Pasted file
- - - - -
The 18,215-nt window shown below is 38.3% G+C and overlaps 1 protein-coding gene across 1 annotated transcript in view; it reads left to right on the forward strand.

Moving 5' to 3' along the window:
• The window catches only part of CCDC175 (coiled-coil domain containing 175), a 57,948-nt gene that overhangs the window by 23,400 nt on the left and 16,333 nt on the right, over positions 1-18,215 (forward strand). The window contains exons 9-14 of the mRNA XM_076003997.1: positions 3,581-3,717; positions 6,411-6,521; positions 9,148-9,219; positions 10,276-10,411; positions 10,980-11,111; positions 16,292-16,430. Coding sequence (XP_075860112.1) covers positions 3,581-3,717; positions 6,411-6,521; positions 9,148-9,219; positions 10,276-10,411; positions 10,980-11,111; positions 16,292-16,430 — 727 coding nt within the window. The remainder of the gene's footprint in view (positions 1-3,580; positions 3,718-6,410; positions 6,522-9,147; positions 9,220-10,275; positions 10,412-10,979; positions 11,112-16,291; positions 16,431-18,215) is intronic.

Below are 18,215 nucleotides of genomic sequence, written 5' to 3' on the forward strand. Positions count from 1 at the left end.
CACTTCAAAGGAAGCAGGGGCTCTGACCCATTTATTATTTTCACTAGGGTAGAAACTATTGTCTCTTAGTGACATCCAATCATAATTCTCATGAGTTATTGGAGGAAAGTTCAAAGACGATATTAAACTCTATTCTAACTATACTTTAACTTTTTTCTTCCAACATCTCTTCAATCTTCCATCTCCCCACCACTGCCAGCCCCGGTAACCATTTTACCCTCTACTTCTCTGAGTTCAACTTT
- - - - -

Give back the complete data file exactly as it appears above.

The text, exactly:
The 18,215-nt window shown below is 38.3% G+C and overlaps 1 protein-coding gene across 1 annotated transcript in view; it reads left to right on the forward strand.

Moving 5' to 3' along the window:
• The window catches only part of CCDC175 (coiled-coil domain containing 175), a 57,948-nt gene that overhangs the window by 23,400 nt on the left and 16,333 nt on the right, over positions 1-18,215 (forward strand). The window contains exons 9-14 of the mRNA XM_076003997.1: positions 3,581-3,717; positions 6,411-6,521; positions 9,148-9,219; positions 10,276-10,411; positions 10,980-11,111; positions 16,292-16,430. Coding sequence (XP_075860112.1) covers positions 3,581-3,717; positions 6,411-6,521; positions 9,148-9,219; positions 10,276-10,411; positions 10,980-11,111; positions 16,292-16,430 — 727 coding nt within the window. The remainder of the gene's footprint in view (positions 1-3,580; positions 3,718-6,410; positions 6,522-9,147; positions 9,220-10,275; positions 10,412-10,979; positions 11,112-16,291; positions 16,431-18,215) is intronic.

Below are 18,215 nucleotides of genomic sequence, written 5' to 3' on the forward strand. Positions count from 1 at the left end.
CACTTCAAAGGAAGCAGGGGCTCTGACCCATTTATTATTTTCACTAGGGTAGAAACTATTGTCTCTTAGTGACATCCAATCATAATTCTCATGAGTTATTGGAGGAAAGTTCAAAGACGATATTAAACTCTATTCTAACTATACTTTAACTTTTTTCTTCCAACATCTCTTCAATCTTCCATCTCCCCACCACTGCCAGCCCCGGTAACCATTTTACCCTCTACTTCTCTGAGTTCAACTTT